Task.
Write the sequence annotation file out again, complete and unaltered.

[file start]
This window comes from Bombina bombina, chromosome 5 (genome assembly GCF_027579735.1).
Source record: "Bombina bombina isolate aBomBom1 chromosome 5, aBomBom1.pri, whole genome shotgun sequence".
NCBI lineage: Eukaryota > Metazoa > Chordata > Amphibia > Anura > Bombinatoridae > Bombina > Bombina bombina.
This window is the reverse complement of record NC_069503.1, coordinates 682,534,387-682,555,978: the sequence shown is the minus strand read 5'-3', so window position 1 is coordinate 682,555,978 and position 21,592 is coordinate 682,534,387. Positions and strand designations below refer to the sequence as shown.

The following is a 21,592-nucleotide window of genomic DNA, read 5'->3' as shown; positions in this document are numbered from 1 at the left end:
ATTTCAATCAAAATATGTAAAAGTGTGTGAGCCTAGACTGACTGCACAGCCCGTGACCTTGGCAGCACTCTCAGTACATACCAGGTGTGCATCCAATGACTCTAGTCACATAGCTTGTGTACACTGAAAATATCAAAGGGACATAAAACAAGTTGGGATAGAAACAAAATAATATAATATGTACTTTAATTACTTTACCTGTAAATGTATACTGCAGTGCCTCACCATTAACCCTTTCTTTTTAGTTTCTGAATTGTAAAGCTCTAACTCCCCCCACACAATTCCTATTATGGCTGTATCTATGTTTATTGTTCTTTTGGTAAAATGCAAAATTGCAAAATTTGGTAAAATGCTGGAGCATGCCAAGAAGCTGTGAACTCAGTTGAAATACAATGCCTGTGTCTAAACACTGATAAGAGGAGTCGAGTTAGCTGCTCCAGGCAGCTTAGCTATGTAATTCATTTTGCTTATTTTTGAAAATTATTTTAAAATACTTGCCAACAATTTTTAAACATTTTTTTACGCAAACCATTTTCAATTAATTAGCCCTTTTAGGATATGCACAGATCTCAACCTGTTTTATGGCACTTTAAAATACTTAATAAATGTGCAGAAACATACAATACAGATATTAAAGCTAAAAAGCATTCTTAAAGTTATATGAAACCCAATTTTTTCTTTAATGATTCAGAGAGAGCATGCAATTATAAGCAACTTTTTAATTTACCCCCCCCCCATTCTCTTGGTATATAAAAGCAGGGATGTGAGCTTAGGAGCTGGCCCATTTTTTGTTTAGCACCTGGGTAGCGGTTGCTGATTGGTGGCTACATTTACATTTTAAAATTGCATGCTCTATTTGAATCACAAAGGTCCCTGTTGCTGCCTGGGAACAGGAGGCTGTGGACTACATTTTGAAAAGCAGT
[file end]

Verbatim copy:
This window comes from Bombina bombina, chromosome 5 (genome assembly GCF_027579735.1).
Source record: "Bombina bombina isolate aBomBom1 chromosome 5, aBomBom1.pri, whole genome shotgun sequence".
NCBI lineage: Eukaryota > Metazoa > Chordata > Amphibia > Anura > Bombinatoridae > Bombina > Bombina bombina.
This window is the reverse complement of record NC_069503.1, coordinates 682,534,387-682,555,978: the sequence shown is the minus strand read 5'-3', so window position 1 is coordinate 682,555,978 and position 21,592 is coordinate 682,534,387. Positions and strand designations below refer to the sequence as shown.

The following is a 21,592-nucleotide window of genomic DNA, read 5'->3' as shown; positions in this document are numbered from 1 at the left end:
ATTTCAATCAAAATATGTAAAAGTGTGTGAGCCTAGACTGACTGCACAGCCCGTGACCTTGGCAGCACTCTCAGTACATACCAGGTGTGCATCCAATGACTCTAGTCACATAGCTTGTGTACACTGAAAATATCAAAGGGACATAAAACAAGTTGGGATAGAAACAAAATAATATAATATGTACTTTAATTACTTTACCTGTAAATGTATACTGCAGTGCCTCACCATTAACCCTTTCTTTTTAGTTTCTGAATTGTAAAGCTCTAACTCCCCCCACACAATTCCTATTATGGCTGTATCTATGTTTATTGTTCTTTTGGTAAAATGCAAAATTGCAAAATTTGGTAAAATGCTGGAGCATGCCAAGAAGCTGTGAACTCAGTTGAAATACAATGCCTGTGTCTAAACACTGATAAGAGGAGTCGAGTTAGCTGCTCCAGGCAGCTTAGCTATGTAATTCATTTTGCTTATTTTTGAAAATTATTTTAAAATACTTGCCAACAATTTTTAAACATTTTTTTACGCAAACCATTTTCAATTAATTAGCCCTTTTAGGATATGCACAGATCTCAACCTGTTTTATGGCACTTTAAAATACTTAATAAATGTGCAGAAACATACAATACAGATATTAAAGCTAAAAAGCATTCTTAAAGTTATATGAAACCCAATTTTTTCTTTAATGATTCAGAGAGAGCATGCAATTATAAGCAACTTTTTAATTTACCCCCCCCCCATTCTCTTGGTATATAAAAGCAGGGATGTGAGCTTAGGAGCTGGCCCATTTTTTGTTTAGCACCTGGGTAGCGGTTGCTGATTGGTGGCTACATTTACATTTTAAAATTGCATGCTCTATTTGAATCACAAAGGTCCCTGTTGCTGCCTGGGAACAGGAGGCTGTGGACTACATTTTGAAAAGCAGT